contains for each group the following information: o group name o encrypted password o numerical group ID o comma-separated list of all users allowed in the group The file is an ASCII file. Fields are separated by colons, and each group is separated from the next by a new-line. No spaces should sep- arate the fields or parts of fields on any line. If the password field is null, no password is associated with the group. There are two files of this form in the system, and The file exists to supply names for each group, and to support changing groups by means of the utility (see newgrp(1)). provides a default group access list for each user via and (see login(1) and initgroups(3C)). The real and effective group ID set up by for each user is defined in (see passwd(4)). If is empty, the default group access list is empty. If and are links to the same file, the default access list includes the entire set of groups associated with the user. The group name and password fields in are never used; they are included only to give the two files a uniform format, allowing them to be linked together. All group IDs used in or should be defined in These files reside in directory Because of the encrypted passwords, these files can and do have general read permission and can be used, for example, to map numerical group IDs to names. The group structure is defined in and includes the following members: NETWORKING FEATURES
NIS The file can contain a line beginning with a plus which means to incorporate entries from Network Information Services (NIS). There are two styles of entries: means to insert the entire contents of NIS group file at that point, and means to insert the entry (if any) for name from NIS at that point. If a entry has a non-null password or group member field, the contents of that field overide what is contained in NIS. The numerical group ID field cannot be overridden. A group file can also have a line beginning with a minus these entries are used to disallow group entries. There is only one style of entry; an entry that consists of means to disallow any subsequent entry (if any) for name. These entries are disallowed regardless of whether the subsequent entry comes from the NIS or the local group file. WARNINGS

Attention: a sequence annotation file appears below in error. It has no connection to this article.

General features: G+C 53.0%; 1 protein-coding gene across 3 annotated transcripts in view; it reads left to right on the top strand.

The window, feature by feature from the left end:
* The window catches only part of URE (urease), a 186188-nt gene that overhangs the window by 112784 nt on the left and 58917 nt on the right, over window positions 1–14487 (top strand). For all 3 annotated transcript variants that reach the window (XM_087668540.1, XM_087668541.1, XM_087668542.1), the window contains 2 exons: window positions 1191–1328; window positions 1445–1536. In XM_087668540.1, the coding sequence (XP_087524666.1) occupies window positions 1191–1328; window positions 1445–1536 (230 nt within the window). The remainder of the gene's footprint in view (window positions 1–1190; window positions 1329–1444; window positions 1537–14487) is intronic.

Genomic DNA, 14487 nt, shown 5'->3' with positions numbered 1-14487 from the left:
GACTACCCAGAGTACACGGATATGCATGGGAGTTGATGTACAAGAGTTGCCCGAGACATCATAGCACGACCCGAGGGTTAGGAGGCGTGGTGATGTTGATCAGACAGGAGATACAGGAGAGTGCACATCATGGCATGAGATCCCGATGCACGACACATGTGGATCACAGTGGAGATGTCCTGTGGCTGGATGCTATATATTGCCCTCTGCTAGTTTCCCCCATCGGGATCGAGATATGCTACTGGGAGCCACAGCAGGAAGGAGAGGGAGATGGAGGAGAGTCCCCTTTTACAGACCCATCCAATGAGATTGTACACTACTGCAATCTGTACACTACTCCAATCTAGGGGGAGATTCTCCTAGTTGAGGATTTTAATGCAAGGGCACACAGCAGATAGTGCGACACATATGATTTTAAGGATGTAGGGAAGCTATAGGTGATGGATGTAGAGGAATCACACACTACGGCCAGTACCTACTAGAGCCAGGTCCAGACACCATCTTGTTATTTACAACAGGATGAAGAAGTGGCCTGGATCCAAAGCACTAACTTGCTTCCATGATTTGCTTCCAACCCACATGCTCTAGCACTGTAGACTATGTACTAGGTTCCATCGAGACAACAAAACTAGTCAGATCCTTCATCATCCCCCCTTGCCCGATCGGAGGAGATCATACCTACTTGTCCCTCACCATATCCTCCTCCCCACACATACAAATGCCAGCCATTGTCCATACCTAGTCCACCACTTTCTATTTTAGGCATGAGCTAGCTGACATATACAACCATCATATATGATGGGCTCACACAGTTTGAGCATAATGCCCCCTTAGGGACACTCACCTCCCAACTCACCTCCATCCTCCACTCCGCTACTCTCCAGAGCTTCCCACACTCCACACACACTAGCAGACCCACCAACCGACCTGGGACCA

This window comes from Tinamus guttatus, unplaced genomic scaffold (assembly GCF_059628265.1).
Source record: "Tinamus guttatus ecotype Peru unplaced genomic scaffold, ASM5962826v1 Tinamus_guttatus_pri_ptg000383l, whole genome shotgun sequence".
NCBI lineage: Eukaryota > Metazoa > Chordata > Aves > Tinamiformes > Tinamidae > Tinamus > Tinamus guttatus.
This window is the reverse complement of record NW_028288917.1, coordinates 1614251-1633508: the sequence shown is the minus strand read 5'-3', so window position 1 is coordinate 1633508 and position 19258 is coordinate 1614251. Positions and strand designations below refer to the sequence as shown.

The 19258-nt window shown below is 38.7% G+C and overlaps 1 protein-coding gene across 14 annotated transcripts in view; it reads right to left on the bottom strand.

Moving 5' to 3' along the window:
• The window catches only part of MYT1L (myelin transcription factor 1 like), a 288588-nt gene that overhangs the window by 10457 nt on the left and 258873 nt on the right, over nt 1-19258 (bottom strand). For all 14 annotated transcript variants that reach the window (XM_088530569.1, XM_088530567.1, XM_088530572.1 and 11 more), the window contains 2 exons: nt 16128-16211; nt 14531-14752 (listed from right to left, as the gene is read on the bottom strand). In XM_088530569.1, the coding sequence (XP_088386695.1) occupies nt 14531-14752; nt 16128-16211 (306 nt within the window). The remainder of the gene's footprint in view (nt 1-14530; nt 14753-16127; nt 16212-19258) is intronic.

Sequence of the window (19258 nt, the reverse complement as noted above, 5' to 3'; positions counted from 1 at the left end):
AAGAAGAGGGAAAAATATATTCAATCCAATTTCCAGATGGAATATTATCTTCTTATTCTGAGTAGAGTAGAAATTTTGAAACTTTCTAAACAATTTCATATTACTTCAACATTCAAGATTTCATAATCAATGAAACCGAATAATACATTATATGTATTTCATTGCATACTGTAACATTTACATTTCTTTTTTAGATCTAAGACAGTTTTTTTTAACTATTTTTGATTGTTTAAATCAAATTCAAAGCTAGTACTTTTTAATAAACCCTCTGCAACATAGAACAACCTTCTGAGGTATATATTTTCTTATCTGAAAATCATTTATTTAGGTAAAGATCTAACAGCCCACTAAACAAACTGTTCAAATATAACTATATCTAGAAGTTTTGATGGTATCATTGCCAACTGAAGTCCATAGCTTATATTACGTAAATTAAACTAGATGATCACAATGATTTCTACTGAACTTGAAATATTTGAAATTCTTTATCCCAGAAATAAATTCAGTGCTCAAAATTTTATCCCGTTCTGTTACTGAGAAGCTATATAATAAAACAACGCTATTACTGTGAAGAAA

Group files must not contain any blank lines. Blank lines can cause unpredictable behavior in system administration software that uses these files. Group ID (gid) 9 is reserved for the Pascal Language operating system and the BASIC Language operating system. These are operating systems for Series 300/400 computers that can co-exist with HP-UX on the same disk. Using this gid for other purposes can inhibit file transfer and sharing. The length of each line in is limited to as defined in Because of this limit, users should not be listed in their primary group - only in their additional groups. If is linked to group membership for a user is managed by NIS, and no NIS server is able to respond, that user cannot log in until a server does respond. There is no single tool available to completely ensure that and are compatible. However, and can be used to simplify the task (see pwck(1M)). There is no tool for setting group passwords in DEPENDENCIES
NIS Here is a sample file: Group has a gid of 1 and members and The group is ignored since it appears after the entry Also, the group has members and and the password and group ID of the NIS entry for the group All groups listed in the NIS are pulled in and placed after the entry for The plus and minus features are part of NIS. Therefore if NIS is not installed, these features cannot work. FILES
groups(1), newgrp(1), passwd(1), setgroups(2), crypt(3C), getgrent(3C), initgroups(3C), passwd(4). STANDARDS CONFORMANCE